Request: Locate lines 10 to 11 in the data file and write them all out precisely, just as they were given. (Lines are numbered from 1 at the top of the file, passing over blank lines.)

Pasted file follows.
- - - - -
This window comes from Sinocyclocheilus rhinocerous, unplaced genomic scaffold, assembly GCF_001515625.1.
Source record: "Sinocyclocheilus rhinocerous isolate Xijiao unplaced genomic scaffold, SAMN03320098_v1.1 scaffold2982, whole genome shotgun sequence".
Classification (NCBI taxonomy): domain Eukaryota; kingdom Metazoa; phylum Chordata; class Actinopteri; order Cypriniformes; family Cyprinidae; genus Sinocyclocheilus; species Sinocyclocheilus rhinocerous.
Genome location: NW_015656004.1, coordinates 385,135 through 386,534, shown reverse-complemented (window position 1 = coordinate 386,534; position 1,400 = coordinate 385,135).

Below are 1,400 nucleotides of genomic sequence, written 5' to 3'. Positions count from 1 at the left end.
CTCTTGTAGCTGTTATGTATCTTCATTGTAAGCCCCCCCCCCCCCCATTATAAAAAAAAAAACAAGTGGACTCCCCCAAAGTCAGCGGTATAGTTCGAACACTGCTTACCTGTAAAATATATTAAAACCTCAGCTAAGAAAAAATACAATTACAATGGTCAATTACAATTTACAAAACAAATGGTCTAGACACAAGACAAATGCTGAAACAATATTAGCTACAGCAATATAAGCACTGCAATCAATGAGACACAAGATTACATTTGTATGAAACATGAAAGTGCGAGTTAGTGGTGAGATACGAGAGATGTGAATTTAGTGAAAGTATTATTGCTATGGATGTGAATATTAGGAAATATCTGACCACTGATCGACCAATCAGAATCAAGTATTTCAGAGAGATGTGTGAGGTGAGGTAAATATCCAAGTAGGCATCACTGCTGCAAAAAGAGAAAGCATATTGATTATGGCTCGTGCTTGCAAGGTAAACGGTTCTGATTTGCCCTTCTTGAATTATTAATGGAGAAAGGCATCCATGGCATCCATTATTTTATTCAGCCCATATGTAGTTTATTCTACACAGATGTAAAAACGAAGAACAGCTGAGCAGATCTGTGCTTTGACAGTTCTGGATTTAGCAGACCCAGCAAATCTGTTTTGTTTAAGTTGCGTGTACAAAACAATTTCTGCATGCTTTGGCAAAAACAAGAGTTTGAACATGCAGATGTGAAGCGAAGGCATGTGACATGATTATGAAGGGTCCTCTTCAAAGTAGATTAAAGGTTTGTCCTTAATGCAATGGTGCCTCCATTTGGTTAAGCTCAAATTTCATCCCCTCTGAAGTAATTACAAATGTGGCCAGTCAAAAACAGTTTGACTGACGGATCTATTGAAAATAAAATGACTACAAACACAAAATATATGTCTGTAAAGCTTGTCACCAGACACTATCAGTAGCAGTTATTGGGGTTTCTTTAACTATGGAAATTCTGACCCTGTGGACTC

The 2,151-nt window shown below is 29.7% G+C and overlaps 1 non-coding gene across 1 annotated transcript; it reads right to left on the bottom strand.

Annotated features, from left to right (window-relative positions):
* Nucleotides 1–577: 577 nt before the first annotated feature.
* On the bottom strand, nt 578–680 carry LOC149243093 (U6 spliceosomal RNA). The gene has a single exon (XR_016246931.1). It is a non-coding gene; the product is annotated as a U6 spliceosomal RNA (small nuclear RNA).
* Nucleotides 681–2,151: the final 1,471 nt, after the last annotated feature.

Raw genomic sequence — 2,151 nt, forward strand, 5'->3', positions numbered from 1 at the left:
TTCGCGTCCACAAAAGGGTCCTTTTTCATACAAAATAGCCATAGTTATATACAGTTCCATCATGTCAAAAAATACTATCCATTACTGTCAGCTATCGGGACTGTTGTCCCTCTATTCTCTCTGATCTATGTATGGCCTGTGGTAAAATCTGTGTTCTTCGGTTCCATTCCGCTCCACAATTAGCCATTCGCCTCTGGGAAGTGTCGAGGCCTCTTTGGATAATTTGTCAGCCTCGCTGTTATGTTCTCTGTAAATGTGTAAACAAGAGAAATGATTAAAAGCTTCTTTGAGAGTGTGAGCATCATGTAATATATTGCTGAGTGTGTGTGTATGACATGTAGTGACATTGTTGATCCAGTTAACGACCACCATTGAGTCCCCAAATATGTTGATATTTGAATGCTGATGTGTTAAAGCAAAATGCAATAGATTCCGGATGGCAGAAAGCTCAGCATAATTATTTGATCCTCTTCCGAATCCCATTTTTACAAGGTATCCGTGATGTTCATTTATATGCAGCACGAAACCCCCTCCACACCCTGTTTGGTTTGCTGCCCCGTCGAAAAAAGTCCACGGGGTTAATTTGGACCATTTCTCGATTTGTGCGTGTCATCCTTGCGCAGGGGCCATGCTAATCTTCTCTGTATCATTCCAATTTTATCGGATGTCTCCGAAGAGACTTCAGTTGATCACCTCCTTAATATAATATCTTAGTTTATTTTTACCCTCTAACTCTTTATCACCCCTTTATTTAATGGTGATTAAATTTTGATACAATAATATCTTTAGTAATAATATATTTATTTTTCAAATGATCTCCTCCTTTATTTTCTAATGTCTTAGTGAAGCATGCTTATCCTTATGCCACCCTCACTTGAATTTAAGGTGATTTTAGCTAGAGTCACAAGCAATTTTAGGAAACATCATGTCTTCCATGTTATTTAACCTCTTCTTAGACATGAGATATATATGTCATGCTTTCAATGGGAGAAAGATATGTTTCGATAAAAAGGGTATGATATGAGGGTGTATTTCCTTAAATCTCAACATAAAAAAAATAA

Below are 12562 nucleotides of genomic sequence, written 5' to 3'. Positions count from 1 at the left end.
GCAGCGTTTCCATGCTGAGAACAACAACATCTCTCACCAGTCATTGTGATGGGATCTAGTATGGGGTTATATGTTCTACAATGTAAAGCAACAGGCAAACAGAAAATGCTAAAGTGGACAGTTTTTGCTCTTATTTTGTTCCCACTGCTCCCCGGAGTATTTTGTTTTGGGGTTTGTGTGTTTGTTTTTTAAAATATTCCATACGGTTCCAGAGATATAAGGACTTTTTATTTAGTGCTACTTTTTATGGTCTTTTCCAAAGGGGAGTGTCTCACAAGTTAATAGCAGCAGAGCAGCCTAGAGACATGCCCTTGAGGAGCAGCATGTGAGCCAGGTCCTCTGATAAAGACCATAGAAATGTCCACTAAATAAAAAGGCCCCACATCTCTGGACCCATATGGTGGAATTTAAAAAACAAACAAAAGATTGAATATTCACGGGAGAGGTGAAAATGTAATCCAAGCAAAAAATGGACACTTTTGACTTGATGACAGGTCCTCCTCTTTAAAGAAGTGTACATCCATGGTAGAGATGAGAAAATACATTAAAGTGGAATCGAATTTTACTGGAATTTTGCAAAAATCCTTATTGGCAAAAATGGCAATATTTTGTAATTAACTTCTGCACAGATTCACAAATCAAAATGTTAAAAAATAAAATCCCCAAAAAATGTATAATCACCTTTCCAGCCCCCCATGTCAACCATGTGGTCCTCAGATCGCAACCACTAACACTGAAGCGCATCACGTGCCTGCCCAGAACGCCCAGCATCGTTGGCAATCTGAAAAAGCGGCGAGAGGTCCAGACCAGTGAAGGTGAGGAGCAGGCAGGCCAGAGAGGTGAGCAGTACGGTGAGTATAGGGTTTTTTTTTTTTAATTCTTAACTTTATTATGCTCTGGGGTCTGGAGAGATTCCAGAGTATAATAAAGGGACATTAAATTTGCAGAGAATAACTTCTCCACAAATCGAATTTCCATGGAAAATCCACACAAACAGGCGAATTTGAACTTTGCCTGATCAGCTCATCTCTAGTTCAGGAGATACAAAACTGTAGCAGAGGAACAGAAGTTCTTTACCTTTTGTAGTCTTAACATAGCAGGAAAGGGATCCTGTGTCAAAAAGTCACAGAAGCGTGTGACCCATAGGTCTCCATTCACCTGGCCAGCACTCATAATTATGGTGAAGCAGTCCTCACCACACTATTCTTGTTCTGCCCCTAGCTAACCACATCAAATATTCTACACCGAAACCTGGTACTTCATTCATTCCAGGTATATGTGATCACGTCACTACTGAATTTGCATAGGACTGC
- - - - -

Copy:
* On the bottom strand, nt 578–680 carry LOC149243093 (U6 spliceosomal RNA). The gene has a single exon (XR_016246931.1). It is a non-coding gene; the product is annotated as a U6 spliceosomal RNA (small nuclear RNA).
* Nucleotides 681–2,151: the final 1,471 nt, after the last annotated feature.